As the brave people of Myanmar face up to the country’s new challenges, your crisis care supports children in Rakhine State in danger of missing out on school.
Caring for children in crisis
CRISIS UPDATE: 10 FEBRUARY 2021
As you’d understand, we need to be very sensitive at this time about what we share in the on-line space.
The partner you support in Myanmar through ALWS updated us yesterday. These are their words:
- At present, all staff are safe, healthy, and accounted for
- Programmatically, most activities are able to continue
- Non-food Items have been distributed for Internally Displaced People.
Showkat is one of the those living in a camp for Internally Displaced People (on left above).
The military coup which last week left people on edge comes after 8 long years of fear and uncertainty in the IDP Camp. Showkat and her family came here when conflict drove Rohingya people like them from their homes in Rakhine State in Myanmar.
The camp where they are forced to live now is severely over-crowded.
Sanitation is basic. COVID-19 is a real risk.
Before help from agencies like ALWS, there was little chance for any of the 30,000 children here to go to school.
Showkat has never had the chance to go to school.
The 15 year old has a disability that means she cannot speak, can barely walk, and has difficulty using her hands. Showkat’s mum Arefa explains:
“We tried Showkat once in kindergarten,
but the teachers couldn’t care for her,
as they have to watch so many children.”
No one yet knows what last week’s events will mean for the everyday people of Myanmar, let alone the 144,000 Rohingya people confined to IDP Camps.
Including 30,000 children.
Dozens with disabilities like Showkat.
Yet, Showkat has this miracle smile.
She has seen other children go off to the Temporary Learning Centres supported by ALWS, and finds a way to communicate with her family that she wants to go to school too.
Principal Yunus, who you see here with Showkat, says he would love to welcome Showkat into school – along with the 14 other children in this part of the camp who also have disabilities.
“The teacher would like to open a class for them, but does not know where to start.
We will need qualified teachers.
It would also be great if we had a proper classroom, together with physical assistance and mental support for them.”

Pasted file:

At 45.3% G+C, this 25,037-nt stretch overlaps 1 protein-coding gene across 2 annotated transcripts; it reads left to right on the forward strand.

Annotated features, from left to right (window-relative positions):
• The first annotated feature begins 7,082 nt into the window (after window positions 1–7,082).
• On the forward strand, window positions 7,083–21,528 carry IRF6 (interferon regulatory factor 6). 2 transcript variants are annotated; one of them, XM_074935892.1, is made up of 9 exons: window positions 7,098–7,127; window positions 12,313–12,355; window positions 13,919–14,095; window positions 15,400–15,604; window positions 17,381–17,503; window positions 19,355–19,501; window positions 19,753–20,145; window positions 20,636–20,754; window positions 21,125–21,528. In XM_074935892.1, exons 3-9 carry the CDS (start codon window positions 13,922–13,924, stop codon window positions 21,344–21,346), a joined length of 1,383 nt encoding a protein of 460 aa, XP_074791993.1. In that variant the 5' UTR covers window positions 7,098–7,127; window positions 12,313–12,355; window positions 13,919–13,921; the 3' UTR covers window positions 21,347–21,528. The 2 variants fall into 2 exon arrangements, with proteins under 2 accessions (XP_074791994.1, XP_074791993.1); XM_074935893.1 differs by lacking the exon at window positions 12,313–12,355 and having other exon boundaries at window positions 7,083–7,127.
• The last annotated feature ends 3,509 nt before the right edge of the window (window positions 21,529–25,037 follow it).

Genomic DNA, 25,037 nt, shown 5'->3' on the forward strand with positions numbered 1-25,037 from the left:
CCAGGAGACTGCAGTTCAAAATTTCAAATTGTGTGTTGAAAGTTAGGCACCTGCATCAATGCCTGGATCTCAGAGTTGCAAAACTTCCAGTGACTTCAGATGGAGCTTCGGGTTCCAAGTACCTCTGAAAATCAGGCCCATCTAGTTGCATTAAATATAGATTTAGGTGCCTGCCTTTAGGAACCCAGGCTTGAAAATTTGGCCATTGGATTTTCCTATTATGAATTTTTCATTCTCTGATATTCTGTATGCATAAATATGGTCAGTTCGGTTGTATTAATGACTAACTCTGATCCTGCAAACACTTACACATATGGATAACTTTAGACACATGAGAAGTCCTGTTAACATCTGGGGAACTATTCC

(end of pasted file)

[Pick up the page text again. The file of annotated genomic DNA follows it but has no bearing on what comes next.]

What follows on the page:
This is where you step in.
Through ALWS, you make sure children like Showkat are not forgotten.
Partnered by the Australian Government, you support a 3 Step Program to help children with disabilities in the IDP Camps to go to school. You:
- Identify children with special needs
- Map the things that stop these children going to school
- Plan ways to overcome the challenges
WHAT YOU DO FOR CHILDREN
Phyu Zin Thet Naing, an Education Officer you support to work in the camp, describes the kinds of help you give children like Showkat:
“These could include physical improvements to Temporary Learning Centres. The provision of assistive devices. Training for teachers on how to identify and support children with disabilities who are already in their classrooms.”
Your ALWS action also includes an Accelerated Learning Program for over-age students who have missed out on school, so they can catch up and integrate into mainstream schools.
When COVID-19 forced the closure of schools last year, your team found new ways to make sure children didn’t miss out on school.
They developed home-based learning materials, which were made disability-inclusive, to help children with disabilities get ready for mainstream school.
It is too soon to know what impact the current crisis will have on the Temporary Learning Centres you support inside the IDP Camps.
For now, Showkat (who you see here with her mum) must wait a little longer for school.
What we do know is that the education you support
is a precious gift to any child inside these IDP Camps.
When we visited a couple of years ago, the children told us how excited they were to go to school. They wanted to learn new things and make new friends and have something positive to do to fill their days.
Best of all, the education they receive is something
no one can take away – it is a blessing ALWayS.
Perhaps that’s why Showkat can keep on smiling despite all the challenges she faces.
Thank you for everything you do through ALWS for children like Showkat. And for all the other children you help go to school inside the IDP Camps in Myanmar.
As we confront whatever happens next in Myanmar …
… your kindness and commitment will be more precious than ever … giving the miracle gift of school … so special children like Showkat keep on having a reason to smile. Thank you!
CRISIS UPDATE: 3 FEBRUARY 2021
International media reports that a military coup in Myanmar has displaced the elected government.
ALWS is in close contact with our partners on the ground, delivering your care to children at risk in some of the most difficult areas of Myanmar, including Rakhine State.
Your life-changing work supports:
- 5,388 Rohingya children in 8 Displaced Persons Camps to go to school in 59 Temporary Learning Spaces and 30 Government schools